Autoantibodies against elements of autonomic regulation are present in individuals with post-COVID-19 vaccination syndrome

The researchers from Germany conducted this study to investigate the effects of anti-SARS-CoV-2 vaccination on the concentrations of autoantibodies against receptors and transmitters involved in autonomic regulation in individuals with post-COVID-19 vaccination syndrome (PCVS). Participants exhibited symptoms of myalgic encephalomyelitis/chronic fatigue syndrome (ME/CFS), postural orthostatic tachycardia syndrome (POTS) or related/overlapping syndromes. 

The symptoms of PCVS start shortly after the SARS-CoV-2 vaccination, and most commonly include malaise, chronic fatigue, cardiovascular disorders (orthostatic intolerance, tachycardia, palpitations), peripheral neuropathy (dysesthesia, hypesthesia), cognitive dysfunction, muscular dysfunction (myalgia, weakness, fibrillations), and gastrointestinal disorders (nausea, weight changes). The authors emphasized that the number of unreported cases of PCVS is high due to lack of diagnostic criteria, and it is not generally accepted that the PCVS exists.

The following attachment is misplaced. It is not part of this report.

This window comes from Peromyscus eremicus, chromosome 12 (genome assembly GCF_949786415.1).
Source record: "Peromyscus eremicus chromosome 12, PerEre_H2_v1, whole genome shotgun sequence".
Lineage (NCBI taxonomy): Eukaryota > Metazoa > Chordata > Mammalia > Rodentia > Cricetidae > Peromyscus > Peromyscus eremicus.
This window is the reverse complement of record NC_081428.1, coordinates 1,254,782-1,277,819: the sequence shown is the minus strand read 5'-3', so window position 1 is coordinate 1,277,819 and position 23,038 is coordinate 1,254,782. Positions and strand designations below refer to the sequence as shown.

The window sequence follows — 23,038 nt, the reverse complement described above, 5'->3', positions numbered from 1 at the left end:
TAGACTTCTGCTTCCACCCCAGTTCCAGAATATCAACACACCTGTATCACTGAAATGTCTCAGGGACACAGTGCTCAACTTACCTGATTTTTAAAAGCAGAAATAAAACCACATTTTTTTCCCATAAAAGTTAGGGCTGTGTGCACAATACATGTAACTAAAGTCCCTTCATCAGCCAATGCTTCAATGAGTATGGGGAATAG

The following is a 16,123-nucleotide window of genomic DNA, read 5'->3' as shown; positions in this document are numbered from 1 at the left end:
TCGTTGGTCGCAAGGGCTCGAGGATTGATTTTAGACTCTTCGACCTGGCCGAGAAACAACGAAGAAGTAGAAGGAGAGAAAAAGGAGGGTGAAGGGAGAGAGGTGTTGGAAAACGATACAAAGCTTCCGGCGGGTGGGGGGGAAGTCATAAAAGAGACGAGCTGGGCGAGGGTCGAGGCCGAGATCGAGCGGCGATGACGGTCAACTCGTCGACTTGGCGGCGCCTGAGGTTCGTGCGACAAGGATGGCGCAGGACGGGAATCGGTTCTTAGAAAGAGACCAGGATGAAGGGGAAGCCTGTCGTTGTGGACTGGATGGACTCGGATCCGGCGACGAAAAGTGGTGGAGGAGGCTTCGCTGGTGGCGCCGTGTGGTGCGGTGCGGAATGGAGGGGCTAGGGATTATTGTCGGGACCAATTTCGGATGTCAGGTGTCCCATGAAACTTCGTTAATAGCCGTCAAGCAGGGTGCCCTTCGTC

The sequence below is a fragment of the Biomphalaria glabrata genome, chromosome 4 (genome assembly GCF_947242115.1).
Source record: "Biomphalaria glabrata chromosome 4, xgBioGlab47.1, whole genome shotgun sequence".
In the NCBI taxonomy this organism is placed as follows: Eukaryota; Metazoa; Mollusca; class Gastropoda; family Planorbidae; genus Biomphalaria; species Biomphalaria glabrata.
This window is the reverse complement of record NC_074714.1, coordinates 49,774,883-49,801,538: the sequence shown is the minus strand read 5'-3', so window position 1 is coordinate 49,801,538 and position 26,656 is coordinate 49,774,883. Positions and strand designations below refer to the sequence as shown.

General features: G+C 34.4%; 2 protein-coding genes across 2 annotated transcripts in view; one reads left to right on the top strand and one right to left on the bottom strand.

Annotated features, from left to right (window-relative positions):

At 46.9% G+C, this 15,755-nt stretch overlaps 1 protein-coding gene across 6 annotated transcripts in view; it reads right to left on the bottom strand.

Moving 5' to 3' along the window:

The symptoms of the PCVS overlap with various multisystemic dysautonomia syndromes such as ME/CFS, POTS, fibromyalgia/chronic pain syndrome, small fiber neuropathy (SFN), and mast cell activation syndrome (MCAS). Previous data have shown that autoimmunity against receptors and transmitters involved in autonomic regulation was associated with incidence, duration, and severity of ME/CFS and POTS.

An increase in circulating antibodies against receptors involved in autonomic regulation was found in cases of severe COVID-19 with ME/CFS-like symptoms. In addition, previous studies have suggested that certain autoantibodies against elements of autonomic regulation could play a role in the PCVS. 




About the study

The study included 191 participants who developed the PCVS after anti-SARS-CoV-2 mRNA vaccination, and 89 healthy vaccinated controls. The majority of individuals with PCVS (159) were women, and the mean age was 40 years. They were diagnosed with ME/CFS, POTS or related/overlapping syndromes (fibromyalgia/chronic pain syndrome, SFN and MCAS), and/or exhibited at least three symptoms that confirm these syndromes. They were diagnosed at least five months after vaccination. The majority of healthy controls (71) were women, and mean age was 39 years.